The Influence of Change in Cardiorespiratory Fitness With Short-Term Exercise Training on Mortality Risk From The Ball State Adult Fitness Longitudinal Lifestyle Study.

Imboden MT; Harber MP; Whaley MH; Finch WH; Bishop DA; Fleenor BS;Kaminsky LA;

Mayo Clinic Proceedings [Mayo Clin Proc] 2019 Jul 11. Date of Electronic Publication: 2019 Jul 11.

Objective: To assess the influence of changes in cardiorespiratory fitness (CRF) after exercise training on mortality risk in a cohort of self-referred, apparently healthy adults.
Patients and Methods: A total of 683 participants (404 men, 279 women; mean age: 42.7±11.0 y) underwent two maximal cardiopulmonary exercise tests (CPX) between March 20, 1970, and December 11, 2012, to assess CRF at baseline (CPX1) and post-exercise training (CPX2). Participants were followed for an average of 29.8±10.7 years after their CPX2. Cox proportional hazards models were performed to determine the relationship of CRF change with mortality, with change in CRF as a continuous variable, as well as a categorical variable. A Wald chi-square test was used to compare the coefficients estimating the relationship of peak oxygen consumption (VO2peak) at CPX1 with VO2peak measured at CPX2 with time until death for all-cause mortality.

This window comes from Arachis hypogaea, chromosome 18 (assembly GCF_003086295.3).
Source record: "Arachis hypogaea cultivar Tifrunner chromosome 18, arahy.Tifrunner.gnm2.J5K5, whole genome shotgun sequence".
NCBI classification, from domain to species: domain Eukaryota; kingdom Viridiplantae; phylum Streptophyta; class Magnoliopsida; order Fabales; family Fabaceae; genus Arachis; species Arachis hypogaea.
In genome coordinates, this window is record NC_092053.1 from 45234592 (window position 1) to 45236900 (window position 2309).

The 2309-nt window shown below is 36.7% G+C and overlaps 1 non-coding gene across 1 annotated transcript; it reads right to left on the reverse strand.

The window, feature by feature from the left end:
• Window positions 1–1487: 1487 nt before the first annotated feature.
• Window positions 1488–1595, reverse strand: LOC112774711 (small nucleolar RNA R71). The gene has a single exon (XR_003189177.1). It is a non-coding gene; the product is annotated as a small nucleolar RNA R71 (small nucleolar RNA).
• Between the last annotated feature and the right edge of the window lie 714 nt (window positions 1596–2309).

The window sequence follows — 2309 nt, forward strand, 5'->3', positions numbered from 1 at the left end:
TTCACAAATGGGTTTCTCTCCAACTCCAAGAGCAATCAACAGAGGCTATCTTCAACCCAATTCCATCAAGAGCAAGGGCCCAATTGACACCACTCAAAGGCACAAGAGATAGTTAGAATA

Results: During the follow-up period there were 180 deaths. When assessed independently, there were 20% (95% CI, 10-49%) and 38% (95% CI, 7-66%) lower mortality risks per 1 metabolic equivalent improvement in CRF (P<.01) in men and women, respectively, after multivariable adjustment. Those that remained unfit had ∼2-fold higher risk for all-cause mortality compared with those that remained fit and CRF at CPX2 was a stronger predictor of all-cause mortality than at CPX1 (P=.02).
Conclusion: Improving CRF through exercise training lowers mortality risk. Clinicians should encourage individuals to participate in exercise training to improve CRF to lower risk of mortality.